He comes to my class because I never – not ever – say anything negative to him about his learning. When he returns after missing a day of school I say, “I’m glad to see you.” I don’t even say “I’m glad you’re back” because I don’t want to emphasize that he was gone. I’ve read his school records, and I’ve learned a bit about him. So, I practice positive phrases out loud with others, working to get the right words for this child into my brain and out of my mouth. He comes to my class because I call home every time he’s absent and leave a message saying that I missed him. He comes to my class because I’ve called home to leave a message about how well he’s doing when he comes.

He comes to my class because when he writes a sentence in his notebook, I have something positive to say about it. If he stops at a word, I’m next to him to encourage the next one. If he can’t write today, I’ll help him write tomorrow. He comes to my class because what he says matters.

He comes to my class because the room is full of books he can actually read, books that aren’t dog-eared, yellow-paged and falling apart. He comes because I’ve begged and borrowed in order to provide books that are in reasonable shape to show my learners that they are worthy of good books. I’ve asked what he’s interested in and chosen books that might catch his attention. I check books out of the public library because he can’t get there. I offer him books at multiple levels and chat with him one-on-one about what he’s reading. I never suggest he’s not good enough or reads too slowly. He can put down books he doesn’t like or can’t follow. I never make him read something he’s not ready for. He comes to this small class because I can pay attention to his learning needs.

Not only does the Ministry of Education plan to increase class sizes, they also want to require four e-learning classes for every student to graduate. No doubt this will provide cost savings to the government, and I’m sure there will be benefits for some students, but students like him need every minute of positive human contact they can get. He comes to my class because even though the class is small, I have an EA in the room every day. Between us, we can catch most students before they give up, assignment after assignment. We provide positive support so that they can overcome obstacles that might otherwise stymie them. We can see when they are having a bad day and help them cope with that; we notice when they are having a good day, and encourage them to shine. He comes to my class because we are physically present so we notice him and his peers.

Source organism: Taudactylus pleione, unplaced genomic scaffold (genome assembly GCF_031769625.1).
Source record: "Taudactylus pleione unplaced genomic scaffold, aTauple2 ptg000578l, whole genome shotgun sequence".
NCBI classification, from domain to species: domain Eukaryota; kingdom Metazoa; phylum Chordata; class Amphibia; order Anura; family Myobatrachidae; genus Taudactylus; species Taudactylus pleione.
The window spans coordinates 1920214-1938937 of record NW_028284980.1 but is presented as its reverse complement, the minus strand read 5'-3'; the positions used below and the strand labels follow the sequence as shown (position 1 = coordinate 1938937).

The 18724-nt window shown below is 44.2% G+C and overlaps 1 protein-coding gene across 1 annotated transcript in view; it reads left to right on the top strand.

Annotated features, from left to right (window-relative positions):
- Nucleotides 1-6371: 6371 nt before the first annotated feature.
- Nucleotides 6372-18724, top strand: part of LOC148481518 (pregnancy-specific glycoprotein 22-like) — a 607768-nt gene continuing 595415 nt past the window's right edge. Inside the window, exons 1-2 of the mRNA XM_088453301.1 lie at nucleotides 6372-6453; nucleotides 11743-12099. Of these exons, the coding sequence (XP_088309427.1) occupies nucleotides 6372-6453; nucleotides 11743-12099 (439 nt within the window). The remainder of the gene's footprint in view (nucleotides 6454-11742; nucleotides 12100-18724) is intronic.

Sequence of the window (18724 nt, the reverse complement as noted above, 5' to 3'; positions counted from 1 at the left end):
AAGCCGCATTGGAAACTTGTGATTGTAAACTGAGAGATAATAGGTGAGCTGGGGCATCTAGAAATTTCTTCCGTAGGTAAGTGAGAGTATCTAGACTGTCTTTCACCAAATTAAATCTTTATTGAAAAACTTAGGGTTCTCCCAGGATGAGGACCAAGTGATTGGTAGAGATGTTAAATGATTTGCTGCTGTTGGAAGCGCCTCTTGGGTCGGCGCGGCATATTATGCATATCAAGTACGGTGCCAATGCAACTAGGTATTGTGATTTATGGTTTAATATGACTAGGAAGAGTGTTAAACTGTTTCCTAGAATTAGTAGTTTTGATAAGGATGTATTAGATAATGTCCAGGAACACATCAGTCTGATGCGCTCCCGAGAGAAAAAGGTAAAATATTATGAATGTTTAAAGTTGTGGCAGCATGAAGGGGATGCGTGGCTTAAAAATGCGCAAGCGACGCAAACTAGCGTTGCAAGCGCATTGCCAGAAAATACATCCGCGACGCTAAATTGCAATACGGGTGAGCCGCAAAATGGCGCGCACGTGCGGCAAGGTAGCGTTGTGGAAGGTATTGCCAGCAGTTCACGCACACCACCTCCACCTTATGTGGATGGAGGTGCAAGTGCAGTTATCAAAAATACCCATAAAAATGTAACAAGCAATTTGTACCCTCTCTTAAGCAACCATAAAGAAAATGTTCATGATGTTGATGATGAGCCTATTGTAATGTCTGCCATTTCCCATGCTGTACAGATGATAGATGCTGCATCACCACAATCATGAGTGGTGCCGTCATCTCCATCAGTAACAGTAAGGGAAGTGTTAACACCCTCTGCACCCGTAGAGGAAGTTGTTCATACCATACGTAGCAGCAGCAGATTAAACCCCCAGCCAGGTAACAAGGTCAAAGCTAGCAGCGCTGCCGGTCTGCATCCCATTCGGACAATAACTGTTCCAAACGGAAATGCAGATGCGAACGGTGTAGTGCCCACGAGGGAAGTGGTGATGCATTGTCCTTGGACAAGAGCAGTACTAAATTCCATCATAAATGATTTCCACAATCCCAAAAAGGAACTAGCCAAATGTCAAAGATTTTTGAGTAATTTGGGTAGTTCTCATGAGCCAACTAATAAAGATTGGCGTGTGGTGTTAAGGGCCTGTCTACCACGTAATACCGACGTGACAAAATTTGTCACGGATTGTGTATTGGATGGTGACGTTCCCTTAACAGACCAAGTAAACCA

He comes to my class because I was allowed to move to a cozy room with comfortable tables that let him stretch out a little. We have windows for natural light and plants growing along the window ledge; some days the students help water. He comes to my class because I have shelves full of all kinds of books to support learners of all kinds at all levels and walls adorned with vocabulary words, anchor charts and celebrations of reading. He comes to my class because the librarian provides us with a few Kindles so that students who struggle to read the words on a page can listen while they read. That same librarian pulls another student out for 15 minutes a day to provide one-on-one English language support. She comes to my class, too.

He comes to my class because I let him eat. Our breakfast program provides food – Cheerios and raisins or maybe some apples – that I put out most days. Many of my students grab a bag to snack on as they read or write. Some of them, probably including him, don’t get quite enough at home. So they come to class.

He comes to my class because we are a community of learners. Because I use every student’s name every day. Because other students speak to him during our activities. Because we listen when he talks. Because his voice matters.

He comes to my class because we have decided that he, and others like him, are worth it, even though they require time, energy and resources from our system. In fact, if you talk to teachers, you’ll find that we need more services for these students, not fewer. The changes the Ontario government has put forward – e-learning and larger classes are only two among many – will no doubt reduce the education line-item in the budget, but in the long-run they mean that students like him are less likely to come to class. I’m not convinced that the savings will be worth it.

 

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The Chase #SOL19 14/31

Some days, being a Special Education teacher is all about the chase.

The classroom phone rings, “Have you seen…?”
A teacher pops their head into the room,  “I’m looking for…”
The Head Custodian texts “I found this kid in Stairwell C. Do you know he’s there?”
The Vice Principal sends an email, “Do not let this student leave the classroom unsupervised” right after I let the student leave the classroom, unsupervised.

And the chase is on. I casually glance under the stalls of the girls’ bathrooms. An EA checks the boys’ locker room. I call Guidance. I look outside that one door and in the hidden alcove under the other stairwell. I walk through the cafeteria then meander into the far back corner of the library. Most kids have preferred hiding places; most of the time we find them.

There must be a million reasons not to go to class. After all these years of teaching, I think I’ve heard them all, but of course I haven’t. And even if I have, my job is to hear the reason behind the reason. I absolutely believe Ross Greene’s idea that “children do well if they can,” so my burning question is always “why aren’t you in class?”